Social media is always changing and you have to be able to adapt to the changes. What worked last year might not work this year and something new is always on the horizon.
When I began my blog in 2006, Facebook and Twitter existed, but they weren’t that big of a deal. I actually put quite a bit of effort into my MySpace page when I began traveling in 2007, which seems silly now, but at the time it made perfect sense.
Here is what I’m currently finding with the various social media channels I use, how effective they are and where I plan to put my efforts in 2014.
I put a lot of effort into Twitter several years ago. I haven’t really cared about it in a long time. I think too many bloggers, PR firms and companies put way too much emphasis on Twitter. It is the least effective platform for me now in terms of engagement (retweets and favorites).
Twitter’s problem is that it is so ephemeral, that if you don’t happen to be looking at the screen when someone tweets something, you’ll miss it. It is almost the opposite of the problem which Facebook has (see below).
It is very effective as a chat room and if I want to talk to other bloggers, Twitter is the best way to do it. If I have an off hand comment, I’ll put it on twitter, because I really don’t worry about timing or the number of posts I make.
I’m still amazed at how much stock people put into things like Twitter hashtags, when the action is all happening on other platforms. Many sites like Klout use Twitter as the default platform for determining someone’s social media ‘status’, and it really shouldn’t be that way.
One thing I have been doing lately is embedding more images into my tweets. This has improved engagement levels, but it is still well below other platforms.
One side note, there was a change during 2013. Now most of my engagement on Twitter is in the form of people favoriting my tweets, not in the form of retweets. Unfortunately, this doesn’t show up on most counter stats, so it tends to be hidden from most people. Nonetheless, favoriting is becoming more and more popular on Twitter.
One of my biggest uses of Twitter today is as a recruiting tool for Instagram.
I get far, FAR more engagement on Facebook than on any other platform. It isn’t even close really. Recent changes to the algorithm Facebook uses to show user content sucks, but you pretty much have to suck it up and deal with it because everyone is on Facebook.
The last 2 years I’ve invested in some ads for my Facebook page. I’m not going to do that in 2014. At least not like I have in the past. A side effect of Facebook limiting what people see is that there is very little incentive to grow a Facebook audience anymore, because you’ll never be able to reach most of the people in your audience.
That being said, I do occasionally boost a post on Facebook. I’ll do it anywhere from 1 to 4 times a month with a budget of $5 to $25 per post. It can make an enormous difference, especially if people start sharing the content. It can often set a spark to turn something quasi-viral.
I’ll only do it for links to my site, and only for content I think is especially good. There is a hard limit to what I’m willing to spend, but small boosts, used strategically, can be well worth it.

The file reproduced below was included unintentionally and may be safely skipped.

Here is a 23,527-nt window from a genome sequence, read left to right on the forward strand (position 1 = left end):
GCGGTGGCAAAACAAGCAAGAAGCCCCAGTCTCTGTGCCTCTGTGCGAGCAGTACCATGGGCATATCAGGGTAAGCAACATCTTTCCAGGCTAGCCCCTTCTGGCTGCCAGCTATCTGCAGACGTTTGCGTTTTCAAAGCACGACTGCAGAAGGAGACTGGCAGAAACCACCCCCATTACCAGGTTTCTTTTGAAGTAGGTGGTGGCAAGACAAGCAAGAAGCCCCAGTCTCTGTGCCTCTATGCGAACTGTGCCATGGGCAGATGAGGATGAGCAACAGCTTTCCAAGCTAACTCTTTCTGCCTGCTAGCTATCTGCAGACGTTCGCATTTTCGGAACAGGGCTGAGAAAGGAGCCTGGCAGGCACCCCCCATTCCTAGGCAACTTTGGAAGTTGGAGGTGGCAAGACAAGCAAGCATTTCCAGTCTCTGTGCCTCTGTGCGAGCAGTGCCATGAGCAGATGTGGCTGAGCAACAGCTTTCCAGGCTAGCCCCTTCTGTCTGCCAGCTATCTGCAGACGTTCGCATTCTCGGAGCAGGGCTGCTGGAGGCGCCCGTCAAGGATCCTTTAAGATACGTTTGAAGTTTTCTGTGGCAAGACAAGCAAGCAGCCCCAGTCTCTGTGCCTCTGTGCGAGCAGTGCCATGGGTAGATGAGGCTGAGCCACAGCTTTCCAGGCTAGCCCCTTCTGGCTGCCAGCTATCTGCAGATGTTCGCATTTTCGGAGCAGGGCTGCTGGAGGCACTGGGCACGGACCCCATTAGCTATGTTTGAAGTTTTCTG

Goole+ is now my biggest audience in terms of raw numbers, but it doesn’t have the engagement that Facebook has. This may slowly change over time as Google is clearly not giving up on this. The key to posting anything on Google+ is images. Photos are the key to success on Google+. If you just post a URL, it will perform worse than Facebook. If I post a URL, I always post an image with it. I don’t expect a ton of discussion or debate on this platform.
I paid almost no attention to Pinterest until last year. With the launch of their new mapping feature, which really works well for travel, I’ve seen over a 10x increase in my following on Pinterest in the last 3 months. I’ve gone from 2,500 to 25,000 followers in that time. Things have slowed down since the launch of the mapping feature, but I am still seeing growth. How things perform on Pinterest is still hit and miss and I am still figuring it out. Some images will get over 100 pins and some get almost none.
On a per follower basis, Instagram beats Facebook for engagement. While this is my smallest platform in terms of followers, it has been growing rapidly and steadily the last few months. Moreover, engagement has been going up as well. Here is a graph I got from Statigr.am:
The red bars reflect total engagement, which is often just a reflection of how much you post. The brown line shows engagement per post, which just keeps going up. It is almost at 200, which is on a par with images I post on Facebook.
It seems that ever week or two I’m placed on a new list of Instagram people to follow and I’m seeing constant spikes in followers.
Because I run a consumer focused site, I don’t really bother too much with LinkedIn. I use it as a business tool and a glorified rolodex. I don’t even think of it as a marketing platform.
If each social platform were a stock, here is how I’d rate them:
BUY Instagram and Pinterest
HOLD Facebook and Google+
The biggest single social media takeaway from 2013 was that photography really works well across the board. Even on Twitter, photos perform better than non-photo tweets. If you are a travel blogger, put some time into improving your photography. Even if you aren’t a travel blogger, find ways to integrate images into what you do. Original, non-stock images.